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Valderman

Functional alternatives to references

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Hi, I'm thinking of writing a simple game in Haskell. However, since my imperative habits go pretty deep, I'm having a hard time figuring some things out. Imagine a simple tower defense game that has a homing missile launcher. In it, the data structure representing an enemy that the homing missile has locked on to and is moving on the screen should be in several places: the live enemies list, the moving enemies list (as opposed to offscreen enemies,) and the homing missile's target. In an imperative language, I'd just use references. Obviously, this isn't possible in a functional language. How would I go about doing this in Haskell? I've thought of simply giving every enemy an ID and store that instead of references, or perhaps store its place/index in the big heap of enemies, but I don't know if that's the 'correct' solution, or if there is a better way of doing things. Anyone with a know-how of functional languages who can point me in the right direction here?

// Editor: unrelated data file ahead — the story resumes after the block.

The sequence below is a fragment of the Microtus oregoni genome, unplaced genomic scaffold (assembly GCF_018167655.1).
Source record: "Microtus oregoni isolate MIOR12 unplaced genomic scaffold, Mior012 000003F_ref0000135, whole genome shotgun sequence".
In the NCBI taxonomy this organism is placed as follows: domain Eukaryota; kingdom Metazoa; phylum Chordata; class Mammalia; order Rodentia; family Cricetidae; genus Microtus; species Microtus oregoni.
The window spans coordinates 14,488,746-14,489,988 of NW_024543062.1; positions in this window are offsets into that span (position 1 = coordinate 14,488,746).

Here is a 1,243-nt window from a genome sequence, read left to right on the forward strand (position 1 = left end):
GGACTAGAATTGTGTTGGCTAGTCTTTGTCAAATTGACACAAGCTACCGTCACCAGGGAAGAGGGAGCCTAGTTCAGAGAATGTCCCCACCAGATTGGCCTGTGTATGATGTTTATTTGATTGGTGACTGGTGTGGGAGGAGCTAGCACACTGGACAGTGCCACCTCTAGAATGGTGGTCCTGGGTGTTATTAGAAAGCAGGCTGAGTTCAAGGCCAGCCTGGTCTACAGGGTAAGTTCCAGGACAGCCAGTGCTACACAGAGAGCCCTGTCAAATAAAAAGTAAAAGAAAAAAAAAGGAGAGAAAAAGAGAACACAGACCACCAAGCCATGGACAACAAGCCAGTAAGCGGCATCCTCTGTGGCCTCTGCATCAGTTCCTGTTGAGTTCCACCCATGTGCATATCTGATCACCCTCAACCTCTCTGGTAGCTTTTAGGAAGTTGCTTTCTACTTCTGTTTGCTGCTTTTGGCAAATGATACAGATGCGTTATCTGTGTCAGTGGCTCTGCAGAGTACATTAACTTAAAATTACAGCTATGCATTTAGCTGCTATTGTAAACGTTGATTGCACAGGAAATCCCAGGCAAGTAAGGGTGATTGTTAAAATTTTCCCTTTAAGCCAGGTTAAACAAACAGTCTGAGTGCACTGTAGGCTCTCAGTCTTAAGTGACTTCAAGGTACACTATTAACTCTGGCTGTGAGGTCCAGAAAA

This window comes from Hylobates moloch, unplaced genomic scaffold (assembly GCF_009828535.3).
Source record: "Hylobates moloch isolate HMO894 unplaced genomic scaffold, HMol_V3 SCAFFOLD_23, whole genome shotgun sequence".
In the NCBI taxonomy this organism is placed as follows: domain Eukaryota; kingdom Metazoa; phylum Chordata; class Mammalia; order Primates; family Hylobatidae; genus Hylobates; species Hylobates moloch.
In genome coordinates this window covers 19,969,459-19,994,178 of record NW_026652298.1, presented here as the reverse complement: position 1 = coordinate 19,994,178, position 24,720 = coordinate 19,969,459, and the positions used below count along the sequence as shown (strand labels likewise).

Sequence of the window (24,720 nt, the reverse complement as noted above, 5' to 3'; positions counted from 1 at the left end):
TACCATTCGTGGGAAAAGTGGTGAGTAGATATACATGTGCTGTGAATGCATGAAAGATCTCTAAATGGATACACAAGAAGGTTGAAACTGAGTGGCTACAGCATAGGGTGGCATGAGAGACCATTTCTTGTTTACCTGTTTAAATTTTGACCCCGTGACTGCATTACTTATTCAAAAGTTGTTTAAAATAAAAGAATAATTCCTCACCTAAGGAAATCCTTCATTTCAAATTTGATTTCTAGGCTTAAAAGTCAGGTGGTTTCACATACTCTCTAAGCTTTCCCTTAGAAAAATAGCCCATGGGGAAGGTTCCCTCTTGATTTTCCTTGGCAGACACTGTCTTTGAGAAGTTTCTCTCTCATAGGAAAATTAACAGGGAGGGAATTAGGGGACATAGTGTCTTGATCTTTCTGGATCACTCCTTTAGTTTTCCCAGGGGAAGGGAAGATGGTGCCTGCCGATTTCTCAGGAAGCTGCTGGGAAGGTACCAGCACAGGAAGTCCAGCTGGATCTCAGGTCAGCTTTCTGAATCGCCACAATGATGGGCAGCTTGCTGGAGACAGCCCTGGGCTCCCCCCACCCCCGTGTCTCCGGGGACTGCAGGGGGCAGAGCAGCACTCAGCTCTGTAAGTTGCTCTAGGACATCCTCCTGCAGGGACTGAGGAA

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Well, you have to store a reference (because, in practice, the missile references its target). You cannot use an explicit reference, because explicit references are immutable (they're part of the language), but you can use an implicit reference (by means of an index, handle or key) so that the missile references "whatever can be found in container X at key Y". Changing container X then automagically updates the missile reference.

If you look under "indexing" in this article, you can find an example of such an associative system based on an array.

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